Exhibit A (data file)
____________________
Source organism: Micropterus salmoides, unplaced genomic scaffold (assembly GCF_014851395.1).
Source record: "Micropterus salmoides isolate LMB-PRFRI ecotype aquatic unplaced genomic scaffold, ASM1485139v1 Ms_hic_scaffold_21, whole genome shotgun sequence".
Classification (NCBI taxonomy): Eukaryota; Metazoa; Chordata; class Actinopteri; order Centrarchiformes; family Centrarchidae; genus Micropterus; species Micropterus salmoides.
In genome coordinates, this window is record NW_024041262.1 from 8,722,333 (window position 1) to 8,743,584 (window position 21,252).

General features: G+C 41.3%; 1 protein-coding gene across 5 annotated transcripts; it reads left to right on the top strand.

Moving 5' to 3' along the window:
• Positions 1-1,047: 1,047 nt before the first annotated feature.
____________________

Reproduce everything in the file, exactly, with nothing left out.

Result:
Source organism: Micropterus salmoides, unplaced genomic scaffold (assembly GCF_014851395.1).
Source record: "Micropterus salmoides isolate LMB-PRFRI ecotype aquatic unplaced genomic scaffold, ASM1485139v1 Ms_hic_scaffold_21, whole genome shotgun sequence".
Classification (NCBI taxonomy): Eukaryota; Metazoa; Chordata; class Actinopteri; order Centrarchiformes; family Centrarchidae; genus Micropterus; species Micropterus salmoides.
In genome coordinates, this window is record NW_024041262.1 from 8,722,333 (window position 1) to 8,743,584 (window position 21,252).

General features: G+C 41.3%; 1 protein-coding gene across 5 annotated transcripts; it reads left to right on the top strand.

Moving 5' to 3' along the window:
• Positions 1-1,047: 1,047 nt before the first annotated feature.